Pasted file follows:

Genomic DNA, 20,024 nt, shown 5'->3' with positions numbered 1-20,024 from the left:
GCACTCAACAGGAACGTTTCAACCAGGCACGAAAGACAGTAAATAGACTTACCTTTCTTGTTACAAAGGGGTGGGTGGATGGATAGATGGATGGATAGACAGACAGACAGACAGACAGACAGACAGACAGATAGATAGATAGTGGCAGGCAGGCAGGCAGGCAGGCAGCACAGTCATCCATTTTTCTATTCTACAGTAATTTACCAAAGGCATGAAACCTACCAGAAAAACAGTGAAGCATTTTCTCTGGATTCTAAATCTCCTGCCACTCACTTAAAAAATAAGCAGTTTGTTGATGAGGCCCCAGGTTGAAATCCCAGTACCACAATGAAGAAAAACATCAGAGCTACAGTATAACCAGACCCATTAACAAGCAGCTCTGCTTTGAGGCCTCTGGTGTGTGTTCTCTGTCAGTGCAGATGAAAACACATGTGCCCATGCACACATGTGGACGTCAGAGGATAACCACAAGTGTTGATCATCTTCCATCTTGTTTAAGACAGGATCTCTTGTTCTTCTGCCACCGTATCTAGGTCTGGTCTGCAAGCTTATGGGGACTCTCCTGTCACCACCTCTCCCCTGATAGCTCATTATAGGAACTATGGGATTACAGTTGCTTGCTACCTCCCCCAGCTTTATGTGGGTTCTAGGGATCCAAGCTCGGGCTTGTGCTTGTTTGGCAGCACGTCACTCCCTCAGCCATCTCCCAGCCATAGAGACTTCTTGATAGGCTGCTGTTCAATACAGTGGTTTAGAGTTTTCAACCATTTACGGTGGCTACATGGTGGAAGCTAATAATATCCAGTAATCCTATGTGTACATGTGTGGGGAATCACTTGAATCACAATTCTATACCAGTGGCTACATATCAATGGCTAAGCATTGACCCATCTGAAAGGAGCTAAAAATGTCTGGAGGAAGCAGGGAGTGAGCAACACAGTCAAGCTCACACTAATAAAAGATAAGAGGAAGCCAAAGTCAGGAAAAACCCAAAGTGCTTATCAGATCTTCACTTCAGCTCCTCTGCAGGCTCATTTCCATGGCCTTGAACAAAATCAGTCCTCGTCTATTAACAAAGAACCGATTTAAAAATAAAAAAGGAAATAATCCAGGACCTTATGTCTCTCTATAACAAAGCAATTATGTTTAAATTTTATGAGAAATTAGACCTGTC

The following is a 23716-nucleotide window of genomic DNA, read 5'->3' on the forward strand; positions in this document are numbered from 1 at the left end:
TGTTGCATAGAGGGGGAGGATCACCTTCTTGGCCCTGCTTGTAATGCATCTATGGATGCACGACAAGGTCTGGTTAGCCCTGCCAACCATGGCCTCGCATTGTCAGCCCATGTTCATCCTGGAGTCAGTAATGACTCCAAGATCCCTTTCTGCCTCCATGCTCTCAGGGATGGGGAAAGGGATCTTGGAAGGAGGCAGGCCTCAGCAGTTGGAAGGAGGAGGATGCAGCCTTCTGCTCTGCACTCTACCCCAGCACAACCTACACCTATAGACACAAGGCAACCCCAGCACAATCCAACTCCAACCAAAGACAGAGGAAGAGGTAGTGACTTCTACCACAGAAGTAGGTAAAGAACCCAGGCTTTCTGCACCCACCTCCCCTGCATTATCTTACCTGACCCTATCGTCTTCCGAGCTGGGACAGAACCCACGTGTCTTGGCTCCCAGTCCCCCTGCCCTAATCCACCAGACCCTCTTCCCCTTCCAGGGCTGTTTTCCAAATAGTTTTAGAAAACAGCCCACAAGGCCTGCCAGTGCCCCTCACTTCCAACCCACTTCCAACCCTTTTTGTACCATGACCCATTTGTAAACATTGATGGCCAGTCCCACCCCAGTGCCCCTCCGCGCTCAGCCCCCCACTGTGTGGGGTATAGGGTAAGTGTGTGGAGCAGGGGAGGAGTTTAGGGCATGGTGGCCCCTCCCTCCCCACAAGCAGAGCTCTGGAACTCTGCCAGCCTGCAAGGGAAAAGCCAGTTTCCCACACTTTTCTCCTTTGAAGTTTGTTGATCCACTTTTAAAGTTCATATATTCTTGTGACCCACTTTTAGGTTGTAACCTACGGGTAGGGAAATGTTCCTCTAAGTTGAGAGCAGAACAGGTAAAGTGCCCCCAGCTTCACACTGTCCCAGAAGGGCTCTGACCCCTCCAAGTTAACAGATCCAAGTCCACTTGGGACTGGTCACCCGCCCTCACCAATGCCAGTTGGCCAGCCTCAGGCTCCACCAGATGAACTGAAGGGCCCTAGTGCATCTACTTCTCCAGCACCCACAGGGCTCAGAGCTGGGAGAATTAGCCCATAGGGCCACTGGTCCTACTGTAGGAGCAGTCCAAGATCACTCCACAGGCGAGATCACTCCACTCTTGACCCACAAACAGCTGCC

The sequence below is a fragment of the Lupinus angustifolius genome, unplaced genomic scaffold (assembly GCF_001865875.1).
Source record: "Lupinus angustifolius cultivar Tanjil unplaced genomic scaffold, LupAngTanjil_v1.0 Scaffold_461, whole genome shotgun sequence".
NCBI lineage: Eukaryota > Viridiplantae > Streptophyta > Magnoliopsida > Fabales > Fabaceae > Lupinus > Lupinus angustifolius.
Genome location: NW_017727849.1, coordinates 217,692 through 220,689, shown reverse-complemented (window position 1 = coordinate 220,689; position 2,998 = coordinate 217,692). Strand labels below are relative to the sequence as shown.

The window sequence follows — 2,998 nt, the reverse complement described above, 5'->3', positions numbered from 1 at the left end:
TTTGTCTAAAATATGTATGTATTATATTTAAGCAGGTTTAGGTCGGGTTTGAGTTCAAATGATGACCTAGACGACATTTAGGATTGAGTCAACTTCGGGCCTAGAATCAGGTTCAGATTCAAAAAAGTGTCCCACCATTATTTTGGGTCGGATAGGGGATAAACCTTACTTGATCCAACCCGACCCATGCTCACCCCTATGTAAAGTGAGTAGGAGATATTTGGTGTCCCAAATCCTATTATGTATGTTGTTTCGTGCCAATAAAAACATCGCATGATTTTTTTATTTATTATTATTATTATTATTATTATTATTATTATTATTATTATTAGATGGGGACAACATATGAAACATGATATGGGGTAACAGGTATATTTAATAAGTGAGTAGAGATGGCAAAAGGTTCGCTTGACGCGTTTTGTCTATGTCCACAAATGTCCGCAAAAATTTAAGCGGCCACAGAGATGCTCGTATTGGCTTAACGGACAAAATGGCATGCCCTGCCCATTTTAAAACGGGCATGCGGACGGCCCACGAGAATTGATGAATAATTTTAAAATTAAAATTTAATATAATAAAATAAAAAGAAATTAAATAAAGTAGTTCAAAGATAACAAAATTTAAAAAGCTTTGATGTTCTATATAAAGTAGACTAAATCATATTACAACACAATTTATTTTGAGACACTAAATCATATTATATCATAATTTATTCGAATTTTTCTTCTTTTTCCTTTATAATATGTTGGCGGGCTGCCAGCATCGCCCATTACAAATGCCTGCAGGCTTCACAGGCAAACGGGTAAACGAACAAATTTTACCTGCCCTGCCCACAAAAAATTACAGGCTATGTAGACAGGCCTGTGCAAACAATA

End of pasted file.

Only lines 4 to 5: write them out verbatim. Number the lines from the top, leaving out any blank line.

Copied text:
TGTTGCATAGAGGGGGAGGATCACCTTCTTGGCCCTGCTTGTAATGCATCTATGGATGCACGACAAGGTCTGGTTAGCCCTGCCAACCATGGCCTCGCATTGTCAGCCCATGTTCATCCTGGAGTCAGTAATGACTCCAAGATCCCTTTCTGCCTCCATGCTCTCAGGGATGGGGAAAGGGATCTTGGAAGGAGGCAGGCCTCAGCAGTTGGAAGGAGGAGGATGCAGCCTTCTGCTCTGCACTCTACCCCAGCACAACCTACACCTATAGACACAAGGCAACCCCAGCACAATCCAACTCCAACCAAAGACAGAGGAAGAGGTAGTGACTTCTACCACAGAAGTAGGTAAAGAACCCAGGCTTTCTGCACCCACCTCCCCTGCATTATCTTACCTGACCCTATCGTCTTCCGAGCTGGGACAGAACCCACGTGTCTTGGCTCCCAGTCCCCCTGCCCTAATCCACCAGACCCTCTTCCCCTTCCAGGGCTGTTTTCCAAATAGTTTTAGAAAACAGCCCACAAGGCCTGCCAGTGCCCCTCACTTCCAACCCACTTCCAACCCTTTTTGTACCATGACCCATTTGTAAACATTGATGGCCAGTCCCACCCCAGTGCCCCTCCGCGCTCAGCCCCCCACTGTGTGGGGTATAGGGTAAGTGTGTGGAGCAGGGGAGGAGTTTAGGGCATGGTGGCCCCTCCCTCCCCACAAGCAGAGCTCTGGAACTCTGCCAGCCTGCAAGGGAAAAGCCAGTTTCCCACACTTTTCTCCTTTGAAGTTTGTTGATCCACTTTTAAAGTTCATATATTCTTGTGACCCACTTTTAGGTTGTAACCTACGGGTAGGGAAATGTTCCTCTAAGTTGAGAGCAGAACAGGTAAAGTGCCCCCAGCTTCACACTGTCCCAGAAGGGCTCTGACCCCTCCAAGTTAACAGATCCAAGTCCACTTGGGACTGGTCACCCGCCCTCACCAATGCCAGTTGGCCAGCCTCAGGCTCCACCAGATGAACTGAAGGGCCCTAGTGCATCTACTTCTCCAGCACCCACAGGGCTCAGAGCTGGGAGAATTAGCCCATAGGGCCACTGGTCCTACTGTAGGAGCAGTCCAAGATCACTCCACAGGCGAGATCACTCCACTCTTGACCCACAAACAGCTGCC

The sequence below is a fragment of the Lupinus angustifolius genome, unplaced genomic scaffold (assembly GCF_001865875.1).